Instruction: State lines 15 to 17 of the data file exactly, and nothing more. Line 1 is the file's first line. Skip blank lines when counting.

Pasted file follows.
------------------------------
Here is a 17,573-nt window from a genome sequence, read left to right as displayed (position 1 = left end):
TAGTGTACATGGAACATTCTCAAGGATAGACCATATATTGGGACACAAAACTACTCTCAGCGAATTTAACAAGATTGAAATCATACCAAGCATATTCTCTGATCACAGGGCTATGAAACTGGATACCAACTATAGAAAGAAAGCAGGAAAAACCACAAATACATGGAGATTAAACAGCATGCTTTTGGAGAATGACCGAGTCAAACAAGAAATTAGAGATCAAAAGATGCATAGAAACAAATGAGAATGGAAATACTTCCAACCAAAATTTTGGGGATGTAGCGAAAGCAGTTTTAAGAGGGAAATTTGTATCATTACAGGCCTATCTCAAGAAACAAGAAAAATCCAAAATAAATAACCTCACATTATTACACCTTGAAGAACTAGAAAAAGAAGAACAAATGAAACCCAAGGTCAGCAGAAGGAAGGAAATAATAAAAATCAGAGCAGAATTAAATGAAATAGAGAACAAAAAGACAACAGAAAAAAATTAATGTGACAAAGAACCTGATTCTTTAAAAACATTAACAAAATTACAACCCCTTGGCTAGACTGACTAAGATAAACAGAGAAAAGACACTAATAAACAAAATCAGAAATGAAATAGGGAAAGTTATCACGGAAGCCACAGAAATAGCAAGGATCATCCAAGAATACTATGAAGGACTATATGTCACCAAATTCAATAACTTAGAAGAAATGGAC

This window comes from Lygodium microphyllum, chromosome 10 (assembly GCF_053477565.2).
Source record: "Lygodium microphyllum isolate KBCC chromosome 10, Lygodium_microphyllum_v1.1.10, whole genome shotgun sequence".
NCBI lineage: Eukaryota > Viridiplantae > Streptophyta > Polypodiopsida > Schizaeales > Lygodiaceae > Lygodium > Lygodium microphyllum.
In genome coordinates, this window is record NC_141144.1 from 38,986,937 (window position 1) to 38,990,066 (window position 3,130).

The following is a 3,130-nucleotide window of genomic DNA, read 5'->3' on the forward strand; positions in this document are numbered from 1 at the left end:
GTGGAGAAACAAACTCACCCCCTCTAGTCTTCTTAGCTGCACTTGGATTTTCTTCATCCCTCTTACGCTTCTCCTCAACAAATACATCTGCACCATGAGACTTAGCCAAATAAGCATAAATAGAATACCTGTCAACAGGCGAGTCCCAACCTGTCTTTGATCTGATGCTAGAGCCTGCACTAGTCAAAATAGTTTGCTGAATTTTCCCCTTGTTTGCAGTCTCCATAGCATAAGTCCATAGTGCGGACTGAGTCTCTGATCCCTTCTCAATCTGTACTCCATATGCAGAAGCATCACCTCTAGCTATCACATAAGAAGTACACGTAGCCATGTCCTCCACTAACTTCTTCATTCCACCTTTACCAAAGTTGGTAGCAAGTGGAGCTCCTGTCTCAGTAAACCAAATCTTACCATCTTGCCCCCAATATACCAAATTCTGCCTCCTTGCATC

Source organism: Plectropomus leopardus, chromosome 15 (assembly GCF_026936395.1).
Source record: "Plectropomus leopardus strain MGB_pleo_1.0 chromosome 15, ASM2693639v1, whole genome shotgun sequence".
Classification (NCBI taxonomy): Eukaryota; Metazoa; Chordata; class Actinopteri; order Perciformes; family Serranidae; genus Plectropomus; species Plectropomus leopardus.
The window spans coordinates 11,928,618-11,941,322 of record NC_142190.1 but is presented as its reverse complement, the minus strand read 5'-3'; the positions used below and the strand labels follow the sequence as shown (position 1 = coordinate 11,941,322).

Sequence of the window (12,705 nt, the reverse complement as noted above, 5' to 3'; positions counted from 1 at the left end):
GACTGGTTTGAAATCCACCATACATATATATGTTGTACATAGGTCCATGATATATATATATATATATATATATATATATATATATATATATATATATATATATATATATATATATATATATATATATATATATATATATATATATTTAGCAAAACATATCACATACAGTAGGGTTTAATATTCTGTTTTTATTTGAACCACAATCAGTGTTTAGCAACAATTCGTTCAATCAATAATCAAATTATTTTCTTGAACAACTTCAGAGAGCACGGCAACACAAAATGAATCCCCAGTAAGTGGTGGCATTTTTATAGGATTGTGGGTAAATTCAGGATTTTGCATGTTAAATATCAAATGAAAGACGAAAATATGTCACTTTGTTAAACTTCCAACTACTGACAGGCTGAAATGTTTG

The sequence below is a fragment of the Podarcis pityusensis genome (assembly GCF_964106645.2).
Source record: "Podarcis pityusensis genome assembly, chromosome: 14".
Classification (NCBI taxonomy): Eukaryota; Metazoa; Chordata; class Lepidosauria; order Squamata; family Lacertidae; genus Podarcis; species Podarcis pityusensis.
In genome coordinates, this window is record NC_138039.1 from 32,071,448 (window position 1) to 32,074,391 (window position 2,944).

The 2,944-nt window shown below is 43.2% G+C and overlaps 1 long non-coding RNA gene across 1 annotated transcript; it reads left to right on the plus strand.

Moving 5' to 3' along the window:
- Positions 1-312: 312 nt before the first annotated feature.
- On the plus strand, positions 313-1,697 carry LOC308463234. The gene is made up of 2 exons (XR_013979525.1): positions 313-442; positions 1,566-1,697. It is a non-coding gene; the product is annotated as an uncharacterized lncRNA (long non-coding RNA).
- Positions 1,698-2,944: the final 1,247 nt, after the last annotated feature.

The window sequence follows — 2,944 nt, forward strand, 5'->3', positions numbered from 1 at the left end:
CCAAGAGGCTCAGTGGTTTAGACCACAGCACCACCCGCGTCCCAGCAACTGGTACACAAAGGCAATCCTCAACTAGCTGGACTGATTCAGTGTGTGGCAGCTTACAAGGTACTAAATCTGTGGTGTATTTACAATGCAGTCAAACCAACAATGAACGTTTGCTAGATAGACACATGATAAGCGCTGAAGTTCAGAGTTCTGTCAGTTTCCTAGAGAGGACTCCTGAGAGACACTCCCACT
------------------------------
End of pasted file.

The sequence below is a fragment of the Podarcis pityusensis genome (assembly GCF_964106645.2).
Source record: "Podarcis pityusensis genome assembly, chromosome: 14".
Classification (NCBI taxonomy): Eukaryota; Metazoa; Chordata; class Lepidosauria; order Squamata; family Lacertidae; genus Podarcis; species Podarcis pityusensis.